The concept for Griffiths’ testimony came to her in bed, in the midst of many months of tangled thinking. “It was a very simple thing, in the end. It just came to me,” she says. “I don’t want to talk about the law, I want to talk about justice. To actually put children, the very people who should be most protected, in a situation where they’re the ones who are going to suffer the worst, is the most appalling wrong.”
Reading Griffiths’ statement, which is printed at the end of Why Rebel, it is difficult not to imagine the emotion in the court; the quiet hum of a wild radical kindness. “In Oxford Circus, I was passed a little handwritten note. It said, ‘I can’t get arrested because I am only 10 but thank you for doing this for me.’ It is my vow to live guided by the justice for the world I love, a world where in the eyes of a child I am innocent.”
Its most poignant part – and, in turn, of the book – is when she speaks of the children she never had. “I love children and always wanted a child, but I am truly relieved now that I do not have one, because I would at some point plead with them not to have a child of their own,” it reads. “My own grandmother was a Pankhurst, and I am happy to follow in those footsteps, except for one thing: I would not want to be a grandmother myself.” In a world facing climate crisis, it is the children of today, and those of the future, who will witness the worst of its consequences. “We’ve all colluded, and I would include myself in that, in an enormous crime,” she says. “At the same time, the collective lack of imagination, that collective stifling of conversation has made it really difficult to speak, and act, for so many people.”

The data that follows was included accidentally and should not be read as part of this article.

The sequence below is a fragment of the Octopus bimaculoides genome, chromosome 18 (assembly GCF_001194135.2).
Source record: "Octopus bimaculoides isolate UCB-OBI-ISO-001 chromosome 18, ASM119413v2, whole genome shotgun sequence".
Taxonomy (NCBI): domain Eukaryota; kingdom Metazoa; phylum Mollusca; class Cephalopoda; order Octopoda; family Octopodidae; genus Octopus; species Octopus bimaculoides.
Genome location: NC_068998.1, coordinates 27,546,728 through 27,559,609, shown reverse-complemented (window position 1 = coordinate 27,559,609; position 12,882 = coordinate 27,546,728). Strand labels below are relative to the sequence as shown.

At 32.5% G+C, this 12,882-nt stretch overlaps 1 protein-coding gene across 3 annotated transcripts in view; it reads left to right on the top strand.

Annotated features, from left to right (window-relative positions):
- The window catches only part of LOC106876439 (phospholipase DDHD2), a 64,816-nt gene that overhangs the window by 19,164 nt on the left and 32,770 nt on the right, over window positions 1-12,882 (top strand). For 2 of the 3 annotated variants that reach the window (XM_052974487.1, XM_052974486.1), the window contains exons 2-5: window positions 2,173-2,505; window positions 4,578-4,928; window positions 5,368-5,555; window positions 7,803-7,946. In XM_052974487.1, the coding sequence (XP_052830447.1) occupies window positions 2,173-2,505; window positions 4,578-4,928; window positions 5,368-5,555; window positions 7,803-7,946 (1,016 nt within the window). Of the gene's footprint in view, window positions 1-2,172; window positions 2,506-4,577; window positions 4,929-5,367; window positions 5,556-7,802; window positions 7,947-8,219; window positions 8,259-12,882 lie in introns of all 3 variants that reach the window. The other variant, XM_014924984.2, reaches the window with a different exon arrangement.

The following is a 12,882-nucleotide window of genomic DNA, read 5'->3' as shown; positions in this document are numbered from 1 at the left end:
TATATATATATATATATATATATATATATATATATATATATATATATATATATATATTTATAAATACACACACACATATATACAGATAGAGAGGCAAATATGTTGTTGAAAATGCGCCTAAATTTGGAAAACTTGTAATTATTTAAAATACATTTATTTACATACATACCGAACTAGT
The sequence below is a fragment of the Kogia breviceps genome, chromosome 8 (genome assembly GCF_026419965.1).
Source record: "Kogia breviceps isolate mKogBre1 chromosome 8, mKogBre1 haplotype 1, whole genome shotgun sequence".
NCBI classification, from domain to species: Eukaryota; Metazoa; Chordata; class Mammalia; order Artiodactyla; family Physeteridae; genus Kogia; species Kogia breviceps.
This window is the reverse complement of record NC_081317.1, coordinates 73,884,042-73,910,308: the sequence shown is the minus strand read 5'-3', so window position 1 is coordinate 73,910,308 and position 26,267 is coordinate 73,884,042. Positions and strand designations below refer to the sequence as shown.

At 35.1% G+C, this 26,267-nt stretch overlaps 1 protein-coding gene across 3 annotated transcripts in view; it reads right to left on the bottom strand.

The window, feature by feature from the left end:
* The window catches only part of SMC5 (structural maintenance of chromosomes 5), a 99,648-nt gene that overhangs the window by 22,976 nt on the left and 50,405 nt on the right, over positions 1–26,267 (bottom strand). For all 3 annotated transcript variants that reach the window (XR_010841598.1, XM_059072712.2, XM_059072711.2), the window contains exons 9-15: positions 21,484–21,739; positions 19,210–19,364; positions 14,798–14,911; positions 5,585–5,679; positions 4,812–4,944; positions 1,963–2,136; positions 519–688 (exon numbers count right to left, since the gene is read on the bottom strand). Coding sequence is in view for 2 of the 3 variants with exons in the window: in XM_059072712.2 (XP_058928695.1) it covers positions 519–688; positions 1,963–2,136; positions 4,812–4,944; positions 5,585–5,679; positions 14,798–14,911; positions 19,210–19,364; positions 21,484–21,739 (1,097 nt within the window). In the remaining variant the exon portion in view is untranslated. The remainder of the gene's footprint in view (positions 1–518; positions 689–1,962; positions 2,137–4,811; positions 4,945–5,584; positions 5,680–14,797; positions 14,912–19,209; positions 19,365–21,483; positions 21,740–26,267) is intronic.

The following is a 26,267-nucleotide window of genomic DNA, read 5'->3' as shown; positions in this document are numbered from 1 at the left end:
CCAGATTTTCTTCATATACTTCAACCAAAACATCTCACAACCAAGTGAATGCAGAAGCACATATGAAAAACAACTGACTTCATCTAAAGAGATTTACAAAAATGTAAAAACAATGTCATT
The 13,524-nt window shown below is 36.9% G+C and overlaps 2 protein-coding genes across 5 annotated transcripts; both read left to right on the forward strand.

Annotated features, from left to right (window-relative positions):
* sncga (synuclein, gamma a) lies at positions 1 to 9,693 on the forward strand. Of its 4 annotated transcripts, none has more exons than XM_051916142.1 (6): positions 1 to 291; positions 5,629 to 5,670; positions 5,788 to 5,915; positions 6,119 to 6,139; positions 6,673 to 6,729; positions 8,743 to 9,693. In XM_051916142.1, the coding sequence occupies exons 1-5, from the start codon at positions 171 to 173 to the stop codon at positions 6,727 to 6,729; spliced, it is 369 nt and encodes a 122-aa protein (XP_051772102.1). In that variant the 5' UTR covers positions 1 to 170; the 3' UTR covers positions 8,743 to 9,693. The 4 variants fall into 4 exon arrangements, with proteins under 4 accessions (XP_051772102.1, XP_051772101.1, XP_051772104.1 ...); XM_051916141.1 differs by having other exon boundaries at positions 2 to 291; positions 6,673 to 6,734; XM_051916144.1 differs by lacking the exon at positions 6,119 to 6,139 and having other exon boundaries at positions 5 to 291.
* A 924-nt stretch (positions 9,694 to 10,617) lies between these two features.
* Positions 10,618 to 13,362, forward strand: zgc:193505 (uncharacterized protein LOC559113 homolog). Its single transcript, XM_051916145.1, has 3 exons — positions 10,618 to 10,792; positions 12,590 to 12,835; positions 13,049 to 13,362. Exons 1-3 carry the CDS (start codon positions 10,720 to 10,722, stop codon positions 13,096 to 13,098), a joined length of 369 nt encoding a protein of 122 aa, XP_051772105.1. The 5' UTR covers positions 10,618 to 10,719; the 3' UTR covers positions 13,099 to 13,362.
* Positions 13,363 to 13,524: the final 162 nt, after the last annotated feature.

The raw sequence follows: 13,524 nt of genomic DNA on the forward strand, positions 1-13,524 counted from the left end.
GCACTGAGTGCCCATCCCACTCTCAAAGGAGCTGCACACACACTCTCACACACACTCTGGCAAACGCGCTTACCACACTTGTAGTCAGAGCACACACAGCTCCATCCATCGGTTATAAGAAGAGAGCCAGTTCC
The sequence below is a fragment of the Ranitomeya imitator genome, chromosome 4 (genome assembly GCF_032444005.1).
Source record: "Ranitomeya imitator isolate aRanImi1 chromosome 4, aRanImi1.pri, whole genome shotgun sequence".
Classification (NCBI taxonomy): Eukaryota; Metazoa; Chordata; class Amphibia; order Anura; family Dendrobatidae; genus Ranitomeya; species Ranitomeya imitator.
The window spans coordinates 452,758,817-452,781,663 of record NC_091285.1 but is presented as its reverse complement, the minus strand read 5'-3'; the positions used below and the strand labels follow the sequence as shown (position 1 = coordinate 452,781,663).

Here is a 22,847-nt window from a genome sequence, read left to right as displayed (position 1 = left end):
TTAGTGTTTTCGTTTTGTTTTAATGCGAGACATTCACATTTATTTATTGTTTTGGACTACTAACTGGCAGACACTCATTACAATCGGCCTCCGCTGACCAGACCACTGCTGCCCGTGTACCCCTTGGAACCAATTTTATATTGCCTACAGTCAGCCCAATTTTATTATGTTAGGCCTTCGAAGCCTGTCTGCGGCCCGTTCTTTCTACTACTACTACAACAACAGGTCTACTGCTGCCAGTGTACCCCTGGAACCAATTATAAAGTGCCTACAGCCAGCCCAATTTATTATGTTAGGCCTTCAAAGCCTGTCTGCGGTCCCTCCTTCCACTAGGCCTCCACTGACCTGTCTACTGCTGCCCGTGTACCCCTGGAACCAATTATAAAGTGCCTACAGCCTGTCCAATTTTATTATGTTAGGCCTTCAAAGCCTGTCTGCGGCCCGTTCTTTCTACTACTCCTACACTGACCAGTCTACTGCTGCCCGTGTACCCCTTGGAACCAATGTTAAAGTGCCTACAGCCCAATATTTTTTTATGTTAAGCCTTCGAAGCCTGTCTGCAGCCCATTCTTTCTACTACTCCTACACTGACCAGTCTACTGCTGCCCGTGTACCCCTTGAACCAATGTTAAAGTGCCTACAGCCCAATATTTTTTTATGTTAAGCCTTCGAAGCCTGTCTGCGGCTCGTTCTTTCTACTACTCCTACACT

Finally, though, people are listening. Is she hopeful about the future? “I think the idea of making a necessity of hope is stupid, quite often,” she says gently. Fear, she suggests, is more galvanising. “I think people do things when they’re really scared. Appropriately scared.
“But what makes me optimistic is human nature, because actually, I believe in people’s fundamental goodness, in people’s fundamental kindness. And I do think that given good information, people generally make good decisions.” Griffiths, storyteller for so long, is turning into soothsayer. The wisdom she’s seen and learned from others, often living non-Western, non-colonial lives, is being offered up for us to change ours. The decision? Whether to act with kindness, honesty, and love – or not. It could be one to save the world.
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Image: Stuart Simpson / Alicia Fernandes / Penguin